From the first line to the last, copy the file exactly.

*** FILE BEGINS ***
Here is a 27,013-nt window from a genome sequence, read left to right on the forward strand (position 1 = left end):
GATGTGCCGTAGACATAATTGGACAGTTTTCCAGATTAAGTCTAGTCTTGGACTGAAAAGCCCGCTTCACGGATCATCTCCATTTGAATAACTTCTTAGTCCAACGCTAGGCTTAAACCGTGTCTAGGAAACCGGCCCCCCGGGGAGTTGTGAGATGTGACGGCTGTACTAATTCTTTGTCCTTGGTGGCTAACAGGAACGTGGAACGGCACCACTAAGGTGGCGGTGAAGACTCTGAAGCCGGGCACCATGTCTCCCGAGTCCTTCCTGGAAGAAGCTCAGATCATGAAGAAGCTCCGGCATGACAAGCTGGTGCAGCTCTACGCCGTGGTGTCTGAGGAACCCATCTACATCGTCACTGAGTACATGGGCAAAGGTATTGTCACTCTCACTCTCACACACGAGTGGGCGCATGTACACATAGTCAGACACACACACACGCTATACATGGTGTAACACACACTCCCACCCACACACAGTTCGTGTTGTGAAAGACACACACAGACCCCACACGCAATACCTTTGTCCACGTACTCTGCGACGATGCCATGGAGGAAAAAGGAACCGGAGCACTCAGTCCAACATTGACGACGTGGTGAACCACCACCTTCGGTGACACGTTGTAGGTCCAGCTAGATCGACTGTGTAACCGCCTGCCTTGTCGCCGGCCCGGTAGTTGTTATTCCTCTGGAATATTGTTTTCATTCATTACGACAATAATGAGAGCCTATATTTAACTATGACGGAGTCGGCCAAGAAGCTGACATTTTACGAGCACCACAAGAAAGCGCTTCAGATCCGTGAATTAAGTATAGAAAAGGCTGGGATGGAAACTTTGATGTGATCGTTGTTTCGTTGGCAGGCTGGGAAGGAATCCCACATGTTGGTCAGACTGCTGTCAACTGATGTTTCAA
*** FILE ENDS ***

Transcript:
Here is a 27,013-nt window from a genome sequence, read left to right on the forward strand (position 1 = left end):
GATGTGCCGTAGACATAATTGGACAGTTTTCCAGATTAAGTCTAGTCTTGGACTGAAAAGCCCGCTTCACGGATCATCTCCATTTGAATAACTTCTTAGTCCAACGCTAGGCTTAAACCGTGTCTAGGAAACCGGCCCCCCGGGGAGTTGTGAGATGTGACGGCTGTACTAATTCTTTGTCCTTGGTGGCTAACAGGAACGTGGAACGGCACCACTAAGGTGGCGGTGAAGACTCTGAAGCCGGGCACCATGTCTCCCGAGTCCTTCCTGGAAGAAGCTCAGATCATGAAGAAGCTCCGGCATGACAAGCTGGTGCAGCTCTACGCCGTGGTGTCTGAGGAACCCATCTACATCGTCACTGAGTACATGGGCAAAGGTATTGTCACTCTCACTCTCACACACGAGTGGGCGCATGTACACATAGTCAGACACACACACACGCTATACATGGTGTAACACACACTCCCACCCACACACAGTTCGTGTTGTGAAAGACACACACAGACCCCACACGCAATACCTTTGTCCACGTACTCTGCGACGATGCCATGGAGGAAAAAGGAACCGGAGCACTCAGTCCAACATTGACGACGTGGTGAACCACCACCTTCGGTGACACGTTGTAGGTCCAGCTAGATCGACTGTGTAACCGCCTGCCTTGTCGCCGGCCCGGTAGTTGTTATTCCTCTGGAATATTGTTTTCATTCATTACGACAATAATGAGAGCCTATATTTAACTATGACGGAGTCGGCCAAGAAGCTGACATTTTACGAGCACCACAAGAAAGCGCTTCAGATCCGTGAATTAAGTATAGAAAAGGCTGGGATGGAAACTTTGATGTGATCGTTGTTTCGTTGGCAGGCTGGGAAGGAATCCCACATGTTGGTCAGACTGCTGTCAACTGATGTTTCAA